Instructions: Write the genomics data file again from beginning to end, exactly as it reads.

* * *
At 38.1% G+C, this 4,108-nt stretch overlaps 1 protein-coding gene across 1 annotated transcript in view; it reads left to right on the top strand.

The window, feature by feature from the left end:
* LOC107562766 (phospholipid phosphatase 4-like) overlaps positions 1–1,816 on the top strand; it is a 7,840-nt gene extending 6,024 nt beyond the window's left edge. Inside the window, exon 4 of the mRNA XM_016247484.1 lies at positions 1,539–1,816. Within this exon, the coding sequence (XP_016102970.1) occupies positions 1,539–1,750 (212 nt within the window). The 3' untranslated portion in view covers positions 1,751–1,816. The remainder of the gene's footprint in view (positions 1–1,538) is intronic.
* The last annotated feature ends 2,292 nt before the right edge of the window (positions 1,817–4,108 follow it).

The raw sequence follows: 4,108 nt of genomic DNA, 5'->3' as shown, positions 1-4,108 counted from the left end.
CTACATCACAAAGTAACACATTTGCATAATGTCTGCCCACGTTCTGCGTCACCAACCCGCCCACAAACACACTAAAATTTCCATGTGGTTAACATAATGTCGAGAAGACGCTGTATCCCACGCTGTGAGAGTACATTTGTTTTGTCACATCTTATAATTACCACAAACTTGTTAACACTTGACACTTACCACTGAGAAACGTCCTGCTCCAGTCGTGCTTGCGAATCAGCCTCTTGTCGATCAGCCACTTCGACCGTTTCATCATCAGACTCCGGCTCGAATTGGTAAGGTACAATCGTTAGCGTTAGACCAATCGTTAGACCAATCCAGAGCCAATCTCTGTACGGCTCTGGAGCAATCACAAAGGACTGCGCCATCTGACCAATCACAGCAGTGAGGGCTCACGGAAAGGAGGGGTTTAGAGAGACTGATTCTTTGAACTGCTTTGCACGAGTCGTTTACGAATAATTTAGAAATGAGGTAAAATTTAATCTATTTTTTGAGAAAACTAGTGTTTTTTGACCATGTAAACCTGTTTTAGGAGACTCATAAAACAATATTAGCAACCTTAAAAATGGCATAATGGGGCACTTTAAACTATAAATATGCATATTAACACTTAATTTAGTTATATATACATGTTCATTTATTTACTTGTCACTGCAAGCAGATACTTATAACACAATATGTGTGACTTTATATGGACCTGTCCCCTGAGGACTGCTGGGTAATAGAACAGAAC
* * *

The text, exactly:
At 38.1% G+C, this 4,108-nt stretch overlaps 1 protein-coding gene across 1 annotated transcript in view; it reads left to right on the top strand.

The window, feature by feature from the left end:
* LOC107562766 (phospholipid phosphatase 4-like) overlaps positions 1–1,816 on the top strand; it is a 7,840-nt gene extending 6,024 nt beyond the window's left edge. Inside the window, exon 4 of the mRNA XM_016247484.1 lies at positions 1,539–1,816. Within this exon, the coding sequence (XP_016102970.1) occupies positions 1,539–1,750 (212 nt within the window). The 3' untranslated portion in view covers positions 1,751–1,816. The remainder of the gene's footprint in view (positions 1–1,538) is intronic.
* The last annotated feature ends 2,292 nt before the right edge of the window (positions 1,817–4,108 follow it).

The raw sequence follows: 4,108 nt of genomic DNA, 5'->3' as shown, positions 1-4,108 counted from the left end.
CTACATCACAAAGTAACACATTTGCATAATGTCTGCCCACGTTCTGCGTCACCAACCCGCCCACAAACACACTAAAATTTCCATGTGGTTAACATAATGTCGAGAAGACGCTGTATCCCACGCTGTGAGAGTACATTTGTTTTGTCACATCTTATAATTACCACAAACTTGTTAACACTTGACACTTACCACTGAGAAACGTCCTGCTCCAGTCGTGCTTGCGAATCAGCCTCTTGTCGATCAGCCACTTCGACCGTTTCATCATCAGACTCCGGCTCGAATTGGTAAGGTACAATCGTTAGCGTTAGACCAATCGTTAGACCAATCCAGAGCCAATCTCTGTACGGCTCTGGAGCAATCACAAAGGACTGCGCCATCTGACCAATCACAGCAGTGAGGGCTCACGGAAAGGAGGGGTTTAGAGAGACTGATTCTTTGAACTGCTTTGCACGAGTCGTTTACGAATAATTTAGAAATGAGGTAAAATTTAATCTATTTTTTGAGAAAACTAGTGTTTTTTGACCATGTAAACCTGTTTTAGGAGACTCATAAAACAATATTAGCAACCTTAAAAATGGCATAATGGGGCACTTTAAACTATAAATATGCATATTAACACTTAATTTAGTTATATATACATGTTCATTTATTTACTTGTCACTGCAAGCAGATACTTATAACACAATATGTGTGACTTTATATGGACCTGTCCCCTGAGGACTGCTGGGTAATAGAACAGAAC